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#362 New Evidence for Inflation

March 23, 2014


In the news I notice that the BICEP2 project has released some data that measures the polarization of the cosmic background radiation due to gravitational waves in the very first instances of the universes existence. Physicists seem to be getting excited as they claim it supports the multiverse theory. I am not familiar with the mathematics that underpins cosmogony so I was wondering if you had any comments on a few of their claims:

Claim 1: "The gravitational waves are evidence of inflation." Could gravitational waves be compatible with some less popular alternative theory?

Claim 2: "Inflation proves the multiverse model." Andrei Linde (one of the original inflationary theorists) goes so far as claiming "if inflation is there, the multiverse is there". Is this claim well supported by mathematics? Do you think this claim is philosophically sound?

I would be really interested to know your views on this recent development.



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Dr. craig’s response


The recent news from the BICEP collaboration is reminiscent of the news last year concerning the discovery of the Higgs boson: the evidence confirmed what almost everyone already believed. The story is once again a wonderful illustration of the experimentalists’ discovering what the theorists had hypothesized. So there’s nothing revolutionary about this discovery (which is not to diminish in any way its significance!).

But once again, that hasn’t stopped some people from making irresponsible assertions. For example, I saw Lawrence Krauss respond to the discovery by repeating his tired, oft-refuted assertion that it shows how the universe could have come naturally into existence out of “nothing.” Never mind that the universe already existed prior to inflation! As we all know, Krauss is using the word “nothing” to refer to a physical state of the early universe out of which the universe evolved.

As for the claims you mention:

1. The cosmic microwave background is rather like a screen behind which we cannot look to see what happened in the earlier stages of the universe’s development. Nevertheless, what happened on the other side of that screen can leave imprints on the screen itself. By studying the patterns of those imprints astrophysicists can make inferences about what happened on the other side that left such patterns on the screen. The BICEP collaboration discovered that the cosmic microwave background bears the imprint not only of density fluctuations, which eventually evolved to become galaxies and stars, but also of something else, which imprinted on the background radiation a pattern of swirls in its polarization. The best explanation of that pattern is that it is the imprint of so-called gravitational waves, a phenomenon hitherto undetected by experimentalists, though predicted by the General Theory of Relativity. Gravitational waves are ripples in spacetime thought to arise normally by the mutual acceleration of masses, as in a system where two stars are revolving asymmetrically about a common center of mass. What caused the gravitational waves whose imprint has been left on the background radiation? The hypothesis that the universe underwent a brief moment of super-rapid or inflationary expansion predicts just such a pattern.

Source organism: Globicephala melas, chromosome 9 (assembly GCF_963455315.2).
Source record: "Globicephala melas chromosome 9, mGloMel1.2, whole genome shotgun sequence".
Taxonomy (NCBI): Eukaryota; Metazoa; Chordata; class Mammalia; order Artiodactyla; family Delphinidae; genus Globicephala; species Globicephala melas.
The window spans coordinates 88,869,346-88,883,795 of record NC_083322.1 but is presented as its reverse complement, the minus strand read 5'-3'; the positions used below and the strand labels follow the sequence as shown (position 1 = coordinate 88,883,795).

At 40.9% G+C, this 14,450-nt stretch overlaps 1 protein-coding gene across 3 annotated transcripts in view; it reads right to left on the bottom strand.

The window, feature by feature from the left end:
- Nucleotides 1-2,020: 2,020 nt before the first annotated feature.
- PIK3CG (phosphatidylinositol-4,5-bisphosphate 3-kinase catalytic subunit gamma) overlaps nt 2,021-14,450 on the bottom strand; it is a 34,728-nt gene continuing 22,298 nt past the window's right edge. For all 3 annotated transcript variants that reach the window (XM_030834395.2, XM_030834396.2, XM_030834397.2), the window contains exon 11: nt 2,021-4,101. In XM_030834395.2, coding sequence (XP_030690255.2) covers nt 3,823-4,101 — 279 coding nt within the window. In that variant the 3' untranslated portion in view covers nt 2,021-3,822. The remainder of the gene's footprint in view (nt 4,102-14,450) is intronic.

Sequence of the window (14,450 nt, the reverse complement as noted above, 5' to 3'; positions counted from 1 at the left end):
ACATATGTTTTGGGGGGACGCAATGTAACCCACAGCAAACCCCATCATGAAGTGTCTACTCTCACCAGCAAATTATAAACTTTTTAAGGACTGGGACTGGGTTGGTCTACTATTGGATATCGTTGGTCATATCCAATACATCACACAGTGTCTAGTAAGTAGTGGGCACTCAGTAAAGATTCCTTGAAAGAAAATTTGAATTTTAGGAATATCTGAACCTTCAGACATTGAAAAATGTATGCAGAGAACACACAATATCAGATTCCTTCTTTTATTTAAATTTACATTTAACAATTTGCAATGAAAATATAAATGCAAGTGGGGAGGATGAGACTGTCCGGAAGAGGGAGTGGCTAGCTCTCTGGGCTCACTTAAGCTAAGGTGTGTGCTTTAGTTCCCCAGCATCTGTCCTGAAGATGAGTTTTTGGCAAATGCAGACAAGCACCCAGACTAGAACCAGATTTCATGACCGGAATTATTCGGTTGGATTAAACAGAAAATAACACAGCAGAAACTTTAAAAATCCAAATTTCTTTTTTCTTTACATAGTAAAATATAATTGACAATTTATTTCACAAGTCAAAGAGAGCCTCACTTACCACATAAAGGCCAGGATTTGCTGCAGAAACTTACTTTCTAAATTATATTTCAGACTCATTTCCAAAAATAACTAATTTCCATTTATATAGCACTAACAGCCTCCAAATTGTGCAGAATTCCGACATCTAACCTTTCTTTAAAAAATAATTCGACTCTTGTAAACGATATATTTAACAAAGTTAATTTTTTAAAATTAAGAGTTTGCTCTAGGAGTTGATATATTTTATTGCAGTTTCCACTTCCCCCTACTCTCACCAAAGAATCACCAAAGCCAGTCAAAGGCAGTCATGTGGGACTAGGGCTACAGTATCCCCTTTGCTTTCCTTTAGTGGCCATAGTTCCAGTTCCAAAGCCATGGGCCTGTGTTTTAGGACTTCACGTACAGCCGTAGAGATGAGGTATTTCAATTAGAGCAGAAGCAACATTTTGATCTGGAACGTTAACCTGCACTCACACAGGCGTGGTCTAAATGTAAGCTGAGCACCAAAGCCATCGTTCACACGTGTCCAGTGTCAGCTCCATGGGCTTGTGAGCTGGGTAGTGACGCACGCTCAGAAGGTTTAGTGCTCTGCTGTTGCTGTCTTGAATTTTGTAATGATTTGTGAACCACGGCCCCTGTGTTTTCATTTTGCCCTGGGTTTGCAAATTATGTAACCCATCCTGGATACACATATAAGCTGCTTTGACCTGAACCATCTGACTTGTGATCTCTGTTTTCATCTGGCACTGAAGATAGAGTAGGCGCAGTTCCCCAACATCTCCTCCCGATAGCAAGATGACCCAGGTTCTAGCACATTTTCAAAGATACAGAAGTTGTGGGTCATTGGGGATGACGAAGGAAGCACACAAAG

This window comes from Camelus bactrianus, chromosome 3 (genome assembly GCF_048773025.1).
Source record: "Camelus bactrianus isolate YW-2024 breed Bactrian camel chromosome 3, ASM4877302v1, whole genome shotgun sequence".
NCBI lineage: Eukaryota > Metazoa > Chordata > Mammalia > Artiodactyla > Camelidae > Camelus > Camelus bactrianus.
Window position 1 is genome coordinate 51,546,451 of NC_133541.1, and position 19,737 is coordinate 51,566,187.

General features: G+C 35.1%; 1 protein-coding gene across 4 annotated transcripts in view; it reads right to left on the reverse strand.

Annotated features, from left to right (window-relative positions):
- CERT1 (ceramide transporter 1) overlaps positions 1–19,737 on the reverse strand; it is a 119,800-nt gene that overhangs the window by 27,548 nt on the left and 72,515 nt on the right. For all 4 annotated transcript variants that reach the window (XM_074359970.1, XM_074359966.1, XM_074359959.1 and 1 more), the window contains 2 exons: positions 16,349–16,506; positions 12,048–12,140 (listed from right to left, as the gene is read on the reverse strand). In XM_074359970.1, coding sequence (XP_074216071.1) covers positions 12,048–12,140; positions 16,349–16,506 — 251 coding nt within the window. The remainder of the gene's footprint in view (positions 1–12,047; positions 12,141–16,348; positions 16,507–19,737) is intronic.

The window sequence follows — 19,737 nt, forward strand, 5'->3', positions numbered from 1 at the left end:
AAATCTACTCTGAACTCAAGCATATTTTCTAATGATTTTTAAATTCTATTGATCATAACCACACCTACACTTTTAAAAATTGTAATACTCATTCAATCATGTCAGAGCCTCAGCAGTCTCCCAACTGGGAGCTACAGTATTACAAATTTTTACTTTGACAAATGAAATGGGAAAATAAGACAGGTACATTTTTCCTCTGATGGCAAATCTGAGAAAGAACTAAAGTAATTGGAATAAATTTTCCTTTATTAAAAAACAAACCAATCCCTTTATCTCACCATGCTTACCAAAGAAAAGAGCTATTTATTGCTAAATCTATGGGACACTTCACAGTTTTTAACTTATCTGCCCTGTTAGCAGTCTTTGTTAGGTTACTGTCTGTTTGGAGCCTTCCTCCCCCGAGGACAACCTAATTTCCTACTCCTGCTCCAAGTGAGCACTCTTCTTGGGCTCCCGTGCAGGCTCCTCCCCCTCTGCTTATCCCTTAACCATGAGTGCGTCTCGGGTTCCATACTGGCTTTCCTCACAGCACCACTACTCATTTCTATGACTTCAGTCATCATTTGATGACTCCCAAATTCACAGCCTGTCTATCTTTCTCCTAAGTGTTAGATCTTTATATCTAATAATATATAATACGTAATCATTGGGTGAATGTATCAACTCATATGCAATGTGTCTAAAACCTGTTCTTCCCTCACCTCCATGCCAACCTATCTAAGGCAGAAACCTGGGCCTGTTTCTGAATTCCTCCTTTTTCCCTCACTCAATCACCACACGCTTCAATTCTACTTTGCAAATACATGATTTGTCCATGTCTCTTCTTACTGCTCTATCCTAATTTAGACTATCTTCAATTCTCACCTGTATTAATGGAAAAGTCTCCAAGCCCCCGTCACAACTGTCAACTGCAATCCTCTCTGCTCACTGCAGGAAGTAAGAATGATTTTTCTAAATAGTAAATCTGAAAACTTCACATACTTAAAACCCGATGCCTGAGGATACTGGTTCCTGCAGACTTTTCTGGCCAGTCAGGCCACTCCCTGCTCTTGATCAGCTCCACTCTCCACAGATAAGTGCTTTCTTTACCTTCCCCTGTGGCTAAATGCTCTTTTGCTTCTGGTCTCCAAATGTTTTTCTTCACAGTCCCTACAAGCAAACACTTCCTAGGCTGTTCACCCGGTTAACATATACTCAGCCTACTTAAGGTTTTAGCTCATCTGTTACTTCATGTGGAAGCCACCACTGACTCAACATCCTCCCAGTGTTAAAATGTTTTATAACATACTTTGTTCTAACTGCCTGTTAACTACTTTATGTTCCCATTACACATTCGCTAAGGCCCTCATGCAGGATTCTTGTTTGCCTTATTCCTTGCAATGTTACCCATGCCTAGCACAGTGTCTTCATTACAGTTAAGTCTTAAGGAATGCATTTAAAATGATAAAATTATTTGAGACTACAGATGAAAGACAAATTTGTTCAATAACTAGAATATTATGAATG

The team went to great lengths to ensure that the polarization pattern detected was not due to error in instrumentation or the influence of cosmic dust or galactic factors. They seem to have ruled out alternatives to gravitational waves as the source of the observed pattern. They did not discuss whether there might not be some other non-inflationary sort of model which could plausibly account for the primordial gravitational waves. I see that Paul Steinhardt, an inflation sceptic, has already admitted that if the results hold up, his model is untenable. Perhaps there are other models that could be devised, but the confirmation by experiment of a prediction made on theoretical grounds is powerful evidence for the truth of a theory.

2. As for Linde’s multiverse comment, inflation alone does not guarantee a multiverse. It all depends on the properties of the initial field responsible for inflation, about which we can only speculate. There may be other inflating universes, or there may not. What’s important to keep in mind is:

(i) Theology has no reason to deny that God may have created a wider reality than just our universe.

(ii) Inflationary models may be future-eternal (they will go on forever), but they cannot be past eternal (the multiverse itself had a beginning). Attempts to make the multiverse past-eternal (like Sean Carroll’s model) fail for a variety of reasons.

(iii) Multiverse scenarios face the troublesome Boltzmann brain problem. A finely-tuned universe like ours is incomprehensibly improbable on naturalism. The more you multiply worlds within the multiverse in order to make it likely that observers will appear somewhere in the multiverse of worlds, the more probable it becomes that we should be Boltzmann brains, isolated brains which have fluctuated into existence out of the quantum vacuum. For observable worlds like that are vastly more plenteous than worlds which are fine-tuned for embodied conscious agents. So if we were just random members of a multiverse of worlds, we ought to have observations like that. But we don’t; which disconfirms the multiverse hypothesis.

These points were all discussed in the recent Greer-Heard Forum on “The Existence of God in Light of Contemporary Cosmology.”

- William Lane Craig